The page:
IN CASE YOU MISSED IT, THE Internal Revenue Service marked its 125th anniversary on July 2. It's too late to send a card, but you can still celebrate by visiting the commemorative exhibition at IRS headquarters on Constitution Avenue, between 10th and 12th streets NW.

The public doesn't seem to be breaking down the doors to pay its respects. On a recent Friday afternoon, the place was deserted, and maybe not just for lack of enthusiasm. A sign at the left of the lobby pointed right to "exhibit entrance." A similar sign at the right pointed left. The entrance in the middle was blocked.

Once you manage to get inside, the mentality that designed the new W-4 form seems in evidence in the arrangement of the exhibit. Viewers are forced to do a peculiar box step as they read the panels from left to right and then follow the exhibit as it runs from right to left. Occasionally you have to switch sides of the corridor without warning in order to follow the chronology of U.S. taxation. Even H&R Block could get addled figuring out where to go next.

The content, though, is entertaining, and the graphics are good. After reviewing the Stamp Act, the Whiskey Rebellion and other great moments in "revenue enhancement" history, we learn that President Lincoln launched an emergency income tax -- and named a commissioner of internal revenue to collect it -- in 1862, in a desperate effort to finance the Civil War. Perhaps fittingly, Abe became one of the first victims of an IRS snafu. With his mind on other things, he sent in two payments on his tax-exempt presidential salary. A mountain of paperwork finally justified a refund, but not until 1872, seven years after Lincoln's death.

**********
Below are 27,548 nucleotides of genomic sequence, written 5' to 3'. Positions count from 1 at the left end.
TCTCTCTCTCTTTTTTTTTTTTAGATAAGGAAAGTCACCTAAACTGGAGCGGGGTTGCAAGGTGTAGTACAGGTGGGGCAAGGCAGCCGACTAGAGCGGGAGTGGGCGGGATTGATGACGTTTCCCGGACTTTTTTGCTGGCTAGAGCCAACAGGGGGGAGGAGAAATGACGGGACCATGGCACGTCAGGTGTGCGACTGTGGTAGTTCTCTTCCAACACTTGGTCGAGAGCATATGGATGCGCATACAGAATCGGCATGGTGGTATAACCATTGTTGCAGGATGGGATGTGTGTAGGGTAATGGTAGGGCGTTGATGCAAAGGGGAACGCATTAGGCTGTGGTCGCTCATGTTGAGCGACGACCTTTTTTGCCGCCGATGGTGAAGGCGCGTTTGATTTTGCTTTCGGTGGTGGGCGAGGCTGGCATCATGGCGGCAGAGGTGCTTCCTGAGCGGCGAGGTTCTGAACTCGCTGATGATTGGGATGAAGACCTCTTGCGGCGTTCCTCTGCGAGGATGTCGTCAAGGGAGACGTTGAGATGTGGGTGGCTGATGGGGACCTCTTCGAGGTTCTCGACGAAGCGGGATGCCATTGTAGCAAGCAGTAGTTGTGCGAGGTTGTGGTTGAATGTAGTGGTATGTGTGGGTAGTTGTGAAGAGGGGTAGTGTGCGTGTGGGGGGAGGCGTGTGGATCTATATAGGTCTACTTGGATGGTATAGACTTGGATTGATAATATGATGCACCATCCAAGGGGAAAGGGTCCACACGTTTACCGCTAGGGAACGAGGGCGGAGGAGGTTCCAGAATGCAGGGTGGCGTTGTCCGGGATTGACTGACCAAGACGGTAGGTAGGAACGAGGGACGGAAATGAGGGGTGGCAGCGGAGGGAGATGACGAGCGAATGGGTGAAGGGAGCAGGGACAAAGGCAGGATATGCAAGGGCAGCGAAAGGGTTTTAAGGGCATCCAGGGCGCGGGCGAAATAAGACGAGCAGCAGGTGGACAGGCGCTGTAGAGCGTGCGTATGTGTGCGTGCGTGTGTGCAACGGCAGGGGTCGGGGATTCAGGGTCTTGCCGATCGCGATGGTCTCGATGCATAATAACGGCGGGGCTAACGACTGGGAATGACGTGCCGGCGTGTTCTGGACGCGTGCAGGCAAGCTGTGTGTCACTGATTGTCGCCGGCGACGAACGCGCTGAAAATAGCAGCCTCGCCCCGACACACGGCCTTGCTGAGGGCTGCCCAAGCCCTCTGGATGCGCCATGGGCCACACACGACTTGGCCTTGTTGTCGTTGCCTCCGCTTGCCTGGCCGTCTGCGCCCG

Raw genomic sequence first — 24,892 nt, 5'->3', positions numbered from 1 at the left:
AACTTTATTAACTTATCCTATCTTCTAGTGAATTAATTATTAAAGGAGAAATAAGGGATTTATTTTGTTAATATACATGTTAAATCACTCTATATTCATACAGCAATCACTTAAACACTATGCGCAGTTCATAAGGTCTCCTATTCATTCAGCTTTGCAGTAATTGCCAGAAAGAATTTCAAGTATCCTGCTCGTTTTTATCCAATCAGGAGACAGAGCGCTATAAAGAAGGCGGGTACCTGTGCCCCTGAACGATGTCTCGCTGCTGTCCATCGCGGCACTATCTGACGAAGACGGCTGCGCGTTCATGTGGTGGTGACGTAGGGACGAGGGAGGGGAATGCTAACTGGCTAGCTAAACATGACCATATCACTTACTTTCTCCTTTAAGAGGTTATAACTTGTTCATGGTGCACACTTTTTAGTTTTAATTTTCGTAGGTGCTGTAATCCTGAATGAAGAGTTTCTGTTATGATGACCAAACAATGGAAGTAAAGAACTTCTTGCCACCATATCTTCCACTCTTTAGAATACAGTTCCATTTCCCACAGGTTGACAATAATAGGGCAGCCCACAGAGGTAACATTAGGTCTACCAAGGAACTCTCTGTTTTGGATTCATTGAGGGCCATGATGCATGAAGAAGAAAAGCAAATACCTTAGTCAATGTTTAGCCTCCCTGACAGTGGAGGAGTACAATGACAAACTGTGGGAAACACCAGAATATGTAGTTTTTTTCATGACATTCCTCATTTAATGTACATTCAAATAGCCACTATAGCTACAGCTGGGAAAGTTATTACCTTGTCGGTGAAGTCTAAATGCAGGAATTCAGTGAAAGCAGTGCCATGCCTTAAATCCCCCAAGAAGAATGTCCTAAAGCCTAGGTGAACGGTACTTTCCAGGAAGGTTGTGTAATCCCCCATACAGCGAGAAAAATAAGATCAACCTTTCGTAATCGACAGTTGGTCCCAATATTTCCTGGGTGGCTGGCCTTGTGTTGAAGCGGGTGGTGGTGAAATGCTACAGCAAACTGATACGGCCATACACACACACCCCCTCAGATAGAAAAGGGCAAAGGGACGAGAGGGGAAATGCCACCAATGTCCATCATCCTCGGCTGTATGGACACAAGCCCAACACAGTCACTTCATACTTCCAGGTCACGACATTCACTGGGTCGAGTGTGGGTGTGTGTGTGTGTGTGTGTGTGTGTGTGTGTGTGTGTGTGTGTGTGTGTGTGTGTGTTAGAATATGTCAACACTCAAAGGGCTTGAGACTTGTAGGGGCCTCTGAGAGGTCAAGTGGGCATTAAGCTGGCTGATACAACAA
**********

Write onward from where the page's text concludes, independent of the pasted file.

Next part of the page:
As the 19th century ended, random acts of Congress instituted luxury taxes on opium, lawyers and demon rum. Of course, enforcing those taxes created some interesting collection problems. When President Taft brought in the modern income tax in 1913, some of those colorful tasks disappeared, but the exploits of the "revenooers" and Eliot Ness kept the rough-and-tumble traditions of the T-man alive through the '20s. Now, alas, the IRS is a sterile but more efficient mass of computerized data processing.

The exhibit is generally forthright, but it doesn't tell us everything. Its upbeat emphasis on the cheerful compliance of most taxpayers allows no more recent example of tax evasion than Al Capone. It doesn't point out that the IRS imposed 18.6 million penalties amounting to

$3.5 billion in 1986 alone or that it employs more than 4,300 people to ferret out tax fraud.

Although its birthday party is over, the IRS has given you an extension on the exhibit, which runs from 10 to 3 weekdays through October 30. Here's one visit to the IRS that won't end up costing you a cent.